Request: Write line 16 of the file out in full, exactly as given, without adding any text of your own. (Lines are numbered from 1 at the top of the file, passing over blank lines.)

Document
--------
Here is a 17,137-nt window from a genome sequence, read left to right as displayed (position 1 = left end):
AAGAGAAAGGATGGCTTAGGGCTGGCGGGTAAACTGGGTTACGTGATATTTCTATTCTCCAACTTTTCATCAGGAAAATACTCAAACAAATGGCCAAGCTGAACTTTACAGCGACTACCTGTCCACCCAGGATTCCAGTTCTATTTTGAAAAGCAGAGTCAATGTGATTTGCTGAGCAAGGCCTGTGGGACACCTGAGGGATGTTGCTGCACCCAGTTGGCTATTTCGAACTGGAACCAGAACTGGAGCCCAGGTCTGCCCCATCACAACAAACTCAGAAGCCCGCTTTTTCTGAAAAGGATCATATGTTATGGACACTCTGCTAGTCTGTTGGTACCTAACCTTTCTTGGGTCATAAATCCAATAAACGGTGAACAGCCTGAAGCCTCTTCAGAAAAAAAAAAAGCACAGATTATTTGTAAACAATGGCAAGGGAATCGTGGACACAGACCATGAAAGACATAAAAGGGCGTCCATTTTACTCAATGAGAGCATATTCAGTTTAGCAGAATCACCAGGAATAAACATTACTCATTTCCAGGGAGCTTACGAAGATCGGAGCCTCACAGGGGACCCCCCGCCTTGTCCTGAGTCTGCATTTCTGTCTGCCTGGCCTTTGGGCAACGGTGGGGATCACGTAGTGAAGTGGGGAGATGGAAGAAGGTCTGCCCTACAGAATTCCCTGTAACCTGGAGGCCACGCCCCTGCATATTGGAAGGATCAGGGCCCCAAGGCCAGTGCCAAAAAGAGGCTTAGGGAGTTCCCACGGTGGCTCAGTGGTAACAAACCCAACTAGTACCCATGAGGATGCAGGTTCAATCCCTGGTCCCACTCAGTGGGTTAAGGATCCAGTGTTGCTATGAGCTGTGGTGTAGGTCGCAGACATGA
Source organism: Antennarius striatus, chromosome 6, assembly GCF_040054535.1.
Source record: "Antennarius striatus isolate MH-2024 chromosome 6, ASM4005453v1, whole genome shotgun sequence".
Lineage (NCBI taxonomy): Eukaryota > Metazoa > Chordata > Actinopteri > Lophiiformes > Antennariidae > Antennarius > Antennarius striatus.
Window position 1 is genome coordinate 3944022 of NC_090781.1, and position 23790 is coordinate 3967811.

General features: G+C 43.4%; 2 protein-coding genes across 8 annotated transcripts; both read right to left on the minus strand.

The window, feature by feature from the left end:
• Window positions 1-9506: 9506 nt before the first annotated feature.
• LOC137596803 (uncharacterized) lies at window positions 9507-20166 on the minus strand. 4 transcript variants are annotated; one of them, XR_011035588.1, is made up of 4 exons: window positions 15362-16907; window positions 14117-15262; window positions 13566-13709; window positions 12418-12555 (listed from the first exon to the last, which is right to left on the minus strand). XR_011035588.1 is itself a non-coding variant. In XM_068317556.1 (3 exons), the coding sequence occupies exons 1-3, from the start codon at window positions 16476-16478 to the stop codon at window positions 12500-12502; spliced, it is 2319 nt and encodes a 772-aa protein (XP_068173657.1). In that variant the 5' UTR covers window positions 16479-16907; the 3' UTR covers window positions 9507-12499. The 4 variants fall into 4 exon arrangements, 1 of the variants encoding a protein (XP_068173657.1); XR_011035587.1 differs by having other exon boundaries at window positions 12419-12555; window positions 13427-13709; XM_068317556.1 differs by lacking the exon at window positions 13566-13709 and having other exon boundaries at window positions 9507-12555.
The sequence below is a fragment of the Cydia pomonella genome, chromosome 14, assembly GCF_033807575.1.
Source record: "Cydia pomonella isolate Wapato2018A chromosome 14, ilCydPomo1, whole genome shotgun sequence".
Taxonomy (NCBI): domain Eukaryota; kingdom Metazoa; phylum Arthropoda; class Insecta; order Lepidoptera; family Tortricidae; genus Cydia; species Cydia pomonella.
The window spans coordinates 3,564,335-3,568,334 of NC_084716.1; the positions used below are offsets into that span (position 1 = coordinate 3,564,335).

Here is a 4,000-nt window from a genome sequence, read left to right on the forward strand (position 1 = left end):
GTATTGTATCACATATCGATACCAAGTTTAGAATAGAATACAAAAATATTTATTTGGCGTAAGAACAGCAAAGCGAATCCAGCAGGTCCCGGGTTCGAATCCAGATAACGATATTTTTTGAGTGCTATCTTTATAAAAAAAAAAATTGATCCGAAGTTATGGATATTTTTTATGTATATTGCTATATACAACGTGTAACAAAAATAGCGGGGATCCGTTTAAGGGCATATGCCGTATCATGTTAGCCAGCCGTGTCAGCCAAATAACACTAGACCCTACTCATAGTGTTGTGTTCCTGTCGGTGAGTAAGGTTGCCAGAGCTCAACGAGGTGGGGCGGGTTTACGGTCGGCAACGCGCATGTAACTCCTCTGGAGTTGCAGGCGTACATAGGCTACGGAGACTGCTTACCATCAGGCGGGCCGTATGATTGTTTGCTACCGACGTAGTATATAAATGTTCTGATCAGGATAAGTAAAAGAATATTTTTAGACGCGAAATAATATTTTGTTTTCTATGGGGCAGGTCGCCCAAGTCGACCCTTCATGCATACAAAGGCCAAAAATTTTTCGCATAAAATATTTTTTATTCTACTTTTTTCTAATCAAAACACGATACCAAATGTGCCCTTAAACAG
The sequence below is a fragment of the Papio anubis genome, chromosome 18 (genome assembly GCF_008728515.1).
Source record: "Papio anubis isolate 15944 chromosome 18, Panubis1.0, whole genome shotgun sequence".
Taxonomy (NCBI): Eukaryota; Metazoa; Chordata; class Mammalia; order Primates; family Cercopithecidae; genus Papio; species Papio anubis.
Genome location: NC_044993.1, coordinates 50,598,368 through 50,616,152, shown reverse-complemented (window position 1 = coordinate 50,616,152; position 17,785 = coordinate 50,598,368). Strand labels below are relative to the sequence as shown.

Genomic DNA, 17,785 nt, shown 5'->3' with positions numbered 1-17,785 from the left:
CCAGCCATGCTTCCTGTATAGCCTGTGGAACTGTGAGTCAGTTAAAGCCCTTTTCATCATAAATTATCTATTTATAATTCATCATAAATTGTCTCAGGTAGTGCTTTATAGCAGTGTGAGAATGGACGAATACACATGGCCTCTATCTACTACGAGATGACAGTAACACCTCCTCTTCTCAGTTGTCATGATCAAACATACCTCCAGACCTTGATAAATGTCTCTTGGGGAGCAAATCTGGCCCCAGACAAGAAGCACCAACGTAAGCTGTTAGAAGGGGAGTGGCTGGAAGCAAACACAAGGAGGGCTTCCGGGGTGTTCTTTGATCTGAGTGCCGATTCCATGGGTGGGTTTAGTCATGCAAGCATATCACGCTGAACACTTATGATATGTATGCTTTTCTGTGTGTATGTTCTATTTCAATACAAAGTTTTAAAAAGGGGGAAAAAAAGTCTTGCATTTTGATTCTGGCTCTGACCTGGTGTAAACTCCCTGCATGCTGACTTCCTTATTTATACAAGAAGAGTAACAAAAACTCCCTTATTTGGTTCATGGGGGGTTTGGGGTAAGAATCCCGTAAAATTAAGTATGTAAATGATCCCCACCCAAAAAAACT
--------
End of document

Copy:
GTATTGTATCACATATCGATACCAAGTTTAGAATAGAATACAAAAATATTTATTTGGCGTAAGAACAGCAAAGCGAATCCAGCAGGTCCCGGGTTCGAATCCAGATAACGATATTTTTTGAGTGCTATCTTTATAAAAAAAAAAATTGATCCGAAGTTATGGATATTTTTTATGTATATTGCTATATACAACGTGTAACAAAAATAGCGGGGATCCGTTTAAGGGCATATGCCGTATCATGTTAGCCAGCCGTGTCAGCCAAATAACACTAGACCCTACTCATAGTGTTGTGTTCCTGTCGGTGAGTAAGGTTGCCAGAGCTCAACGAGGTGGGGCGGGTTTACGGTCGGCAACGCGCATGTAACTCCTCTGGAGTTGCAGGCGTACATAGGCTACGGAGACTGCTTACCATCAGGCGGGCCGTATGATTGTTTGCTACCGACGTAGTATATAAATGTTCTGATCAGGATAAGTAAAAGAATATTTTTAGACGCGAAATAATATTTTGTTTTCTATGGGGCAGGTCGCCCAAGTCGACCCTTCATGCATACAAAGGCCAAAAATTTTTCGCATAAAATATTTTTTATTCTACTTTTTTCTAATCAAAACACGATACCAAATGTGCCCTTAAACAG